In very small children with severe symptoms of heart failure, closure of the PDA is necessary immediately. It may be truly life-saving in these cases. If it does not produce serious problems, closure is not urgent. Still, it is better to close a PDA as early as possible, to avoid the risk of infection and pulmonary hypertension.

What are the methods to close a PDA ?

The earliest and most common method to close PDA is by operation. The first surgical closure of PDA was done in 1938 by Dr.Gross.

PDA closure is NOT an open heart operation. It is performed through an opening on the left side of the chest. The surgeon identifies the PDA and passes a tape or thread around it and ties it off. Some surgeons prefer to divide the PDA into two after placing a clamp on both ends, and sew them closed.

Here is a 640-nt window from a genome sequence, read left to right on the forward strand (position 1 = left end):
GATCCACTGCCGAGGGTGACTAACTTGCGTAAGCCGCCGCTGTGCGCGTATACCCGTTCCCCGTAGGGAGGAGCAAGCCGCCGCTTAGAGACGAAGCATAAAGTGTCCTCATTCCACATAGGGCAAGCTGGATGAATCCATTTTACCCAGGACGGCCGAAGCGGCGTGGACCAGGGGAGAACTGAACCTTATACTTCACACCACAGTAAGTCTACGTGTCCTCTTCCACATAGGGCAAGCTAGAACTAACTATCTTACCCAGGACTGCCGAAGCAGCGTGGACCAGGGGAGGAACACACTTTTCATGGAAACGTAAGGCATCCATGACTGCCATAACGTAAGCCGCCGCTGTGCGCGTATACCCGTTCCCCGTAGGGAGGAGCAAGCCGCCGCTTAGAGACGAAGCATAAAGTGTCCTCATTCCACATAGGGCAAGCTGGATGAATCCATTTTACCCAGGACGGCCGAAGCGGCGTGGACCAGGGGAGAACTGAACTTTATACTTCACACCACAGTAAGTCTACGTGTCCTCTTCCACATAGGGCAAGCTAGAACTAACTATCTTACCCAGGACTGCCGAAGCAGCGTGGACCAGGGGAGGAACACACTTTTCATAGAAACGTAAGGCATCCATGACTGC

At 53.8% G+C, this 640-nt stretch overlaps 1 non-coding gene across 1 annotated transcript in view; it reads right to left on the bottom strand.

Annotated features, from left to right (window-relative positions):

The advantage with the more difficult second method is the absence of late re-opening (or “re-canalization”) of the duct.

There are some non-surgical methods to close PDA as well.

Minimally Invasive PDA closure

The interventional cardiologists – or “catheter-pushers” – entered the scene next. Using a fine tube threaded into an artery in the groin, they were able to place “coils” made of metal inside the PDA. When blood comes into contact with these coils, it “clots” – that is, it becomes hard. This clot blocks the PDA. Over time, a scar forms and the PDA is firmly closed shut. Isn’t that smart ?

The surgeon, then, not to be outdone, came up with the idea of minimal intervention surgery. Using specially designed long instruments passed through small puncture holes in the chest, a metal clip is placed around the PDA after isolating it.

When the clip is applied, the PDA is blocked. If necessary, this procedure can be performed under anaesthesia at the bedside of a sick infant in the intensive care unit.

Another method, that is sometimes useful and can be tried before surgery, is using a medicine called Indomethacin. It acts by blocking the effects of prostaglandin, which is a natural substance that keeps the ductus arteriosus open. When prostaglandin is blocked, the ductus closes.